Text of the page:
We report the detection of two new systems containing transiting planets. Both were identified by WASP as worthy transiting planet candidates. Radial velocity observations quickly verified that the photometric signals were indeed produced by two transiting hot Jupiters. Our observations also show the presence of additional Doppler signals. In addition to short-period hot Jupiters, we find that the WASP-53 and WASP-81 systems also host brown dwarfs, on fairly eccentric orbits with semimajor axes of a few astronomical units. WASP-53c is over 16 M$_Jup$sin I$_c$ and WASP-81c is 57 M$_Jup$sin I$_c$. The presence of these tight, massive companions restricts theories of how the inner planets were assembled. We propose two alternative interpretations: the formation of the hot Jupiters within the snow line or the late dynamical arrival of the brown dwarfs after disc dispersal. We also attempted to measure the Rossiter-McLaughlin effect for both hot Jupiters. In the case of WASP-81b, we fail to detect a signal. For WASP-53b, we find that the planet is aligned with respect to the stellar spin axis. In addition we explore the prospect of transit-timing variations, and of using Gaia's astrometry to measure the true masses of both brown dwarfs and also their relative inclination with respect to the inner transiting hot Jupiters.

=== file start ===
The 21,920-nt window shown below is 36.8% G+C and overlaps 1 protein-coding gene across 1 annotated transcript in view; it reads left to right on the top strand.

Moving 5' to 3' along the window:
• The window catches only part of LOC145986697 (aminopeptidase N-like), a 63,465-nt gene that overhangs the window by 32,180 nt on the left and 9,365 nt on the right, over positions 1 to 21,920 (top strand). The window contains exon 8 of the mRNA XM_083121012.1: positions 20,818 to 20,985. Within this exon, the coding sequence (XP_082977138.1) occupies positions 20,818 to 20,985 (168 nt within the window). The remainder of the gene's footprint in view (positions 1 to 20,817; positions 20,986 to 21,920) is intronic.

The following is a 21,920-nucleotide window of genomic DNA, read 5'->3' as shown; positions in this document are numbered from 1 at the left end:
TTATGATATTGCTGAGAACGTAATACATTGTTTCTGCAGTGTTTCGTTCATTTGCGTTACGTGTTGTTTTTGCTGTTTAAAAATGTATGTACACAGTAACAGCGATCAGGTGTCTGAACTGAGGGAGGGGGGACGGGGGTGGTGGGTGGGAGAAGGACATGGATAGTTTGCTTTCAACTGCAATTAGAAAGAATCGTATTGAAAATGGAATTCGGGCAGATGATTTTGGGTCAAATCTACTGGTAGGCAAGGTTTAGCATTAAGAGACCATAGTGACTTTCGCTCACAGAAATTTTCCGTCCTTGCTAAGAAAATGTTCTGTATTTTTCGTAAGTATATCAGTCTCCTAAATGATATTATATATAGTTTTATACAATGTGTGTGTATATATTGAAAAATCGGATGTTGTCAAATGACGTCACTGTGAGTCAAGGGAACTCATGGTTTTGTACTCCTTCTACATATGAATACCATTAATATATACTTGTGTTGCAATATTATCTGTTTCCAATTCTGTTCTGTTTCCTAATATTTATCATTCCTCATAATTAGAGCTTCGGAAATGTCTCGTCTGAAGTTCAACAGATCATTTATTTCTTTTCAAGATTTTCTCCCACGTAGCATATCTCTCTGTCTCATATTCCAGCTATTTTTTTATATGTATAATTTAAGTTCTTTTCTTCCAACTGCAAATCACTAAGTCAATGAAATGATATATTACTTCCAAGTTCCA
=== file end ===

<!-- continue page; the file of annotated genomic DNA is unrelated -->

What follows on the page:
- planets and satellites: individual: WASP-53
- planetary systems
- planets and satellites: individual: WASP-81
- brown dwarfs
- binaries: eclipsing